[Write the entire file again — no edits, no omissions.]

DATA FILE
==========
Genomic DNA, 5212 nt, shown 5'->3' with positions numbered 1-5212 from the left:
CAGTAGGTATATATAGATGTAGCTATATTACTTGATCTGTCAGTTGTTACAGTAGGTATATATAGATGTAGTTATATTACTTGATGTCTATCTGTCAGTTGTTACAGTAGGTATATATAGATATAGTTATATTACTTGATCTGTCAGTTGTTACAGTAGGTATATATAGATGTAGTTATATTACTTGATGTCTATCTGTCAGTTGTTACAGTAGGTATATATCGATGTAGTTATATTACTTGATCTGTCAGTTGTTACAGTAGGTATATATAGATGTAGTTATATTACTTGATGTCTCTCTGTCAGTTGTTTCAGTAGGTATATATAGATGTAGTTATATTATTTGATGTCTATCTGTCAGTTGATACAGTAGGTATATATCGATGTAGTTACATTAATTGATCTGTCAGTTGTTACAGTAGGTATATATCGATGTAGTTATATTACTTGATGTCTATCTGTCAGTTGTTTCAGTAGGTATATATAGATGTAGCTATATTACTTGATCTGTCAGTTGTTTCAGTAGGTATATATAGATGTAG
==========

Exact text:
Genomic DNA, 5212 nt, shown 5'->3' with positions numbered 1-5212 from the left:
CAGTAGGTATATATAGATGTAGCTATATTACTTGATCTGTCAGTTGTTACAGTAGGTATATATAGATGTAGTTATATTACTTGATGTCTATCTGTCAGTTGTTACAGTAGGTATATATAGATATAGTTATATTACTTGATCTGTCAGTTGTTACAGTAGGTATATATAGATGTAGTTATATTACTTGATGTCTATCTGTCAGTTGTTACAGTAGGTATATATCGATGTAGTTATATTACTTGATCTGTCAGTTGTTACAGTAGGTATATATAGATGTAGTTATATTACTTGATGTCTCTCTGTCAGTTGTTTCAGTAGGTATATATAGATGTAGTTATATTATTTGATGTCTATCTGTCAGTTGATACAGTAGGTATATATCGATGTAGTTACATTAATTGATCTGTCAGTTGTTACAGTAGGTATATATCGATGTAGTTATATTACTTGATGTCTATCTGTCAGTTGTTTCAGTAGGTATATATAGATGTAGCTATATTACTTGATCTGTCAGTTGTTTCAGTAGGTATATATAGATGTAG